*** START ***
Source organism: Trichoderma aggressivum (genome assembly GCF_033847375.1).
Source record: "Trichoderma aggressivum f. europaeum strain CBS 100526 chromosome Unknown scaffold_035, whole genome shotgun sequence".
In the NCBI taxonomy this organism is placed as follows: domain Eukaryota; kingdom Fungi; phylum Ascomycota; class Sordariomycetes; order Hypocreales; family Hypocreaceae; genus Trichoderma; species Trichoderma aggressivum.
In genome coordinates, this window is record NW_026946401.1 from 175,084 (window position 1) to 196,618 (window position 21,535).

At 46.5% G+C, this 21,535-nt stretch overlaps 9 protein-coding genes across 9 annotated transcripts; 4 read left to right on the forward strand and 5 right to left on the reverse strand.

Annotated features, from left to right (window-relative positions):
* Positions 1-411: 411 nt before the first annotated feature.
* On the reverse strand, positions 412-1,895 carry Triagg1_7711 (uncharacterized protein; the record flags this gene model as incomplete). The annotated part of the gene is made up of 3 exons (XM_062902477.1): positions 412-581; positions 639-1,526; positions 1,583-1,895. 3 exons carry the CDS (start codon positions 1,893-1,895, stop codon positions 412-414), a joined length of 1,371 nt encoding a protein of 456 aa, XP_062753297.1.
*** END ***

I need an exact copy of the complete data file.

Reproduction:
Source organism: Trichoderma aggressivum (genome assembly GCF_033847375.1).
Source record: "Trichoderma aggressivum f. europaeum strain CBS 100526 chromosome Unknown scaffold_035, whole genome shotgun sequence".
In the NCBI taxonomy this organism is placed as follows: domain Eukaryota; kingdom Fungi; phylum Ascomycota; class Sordariomycetes; order Hypocreales; family Hypocreaceae; genus Trichoderma; species Trichoderma aggressivum.
In genome coordinates, this window is record NW_026946401.1 from 175,084 (window position 1) to 196,618 (window position 21,535).

At 46.5% G+C, this 21,535-nt stretch overlaps 9 protein-coding genes across 9 annotated transcripts; 4 read left to right on the forward strand and 5 right to left on the reverse strand.

Annotated features, from left to right (window-relative positions):
* Positions 1-411: 411 nt before the first annotated feature.
* On the reverse strand, positions 412-1,895 carry Triagg1_7711 (uncharacterized protein; the record flags this gene model as incomplete). The annotated part of the gene is made up of 3 exons (XM_062902477.1): positions 412-581; positions 639-1,526; positions 1,583-1,895. 3 exons carry the CDS (start codon positions 1,893-1,895, stop codon positions 412-414), a joined length of 1,371 nt encoding a protein of 456 aa, XP_062753297.1.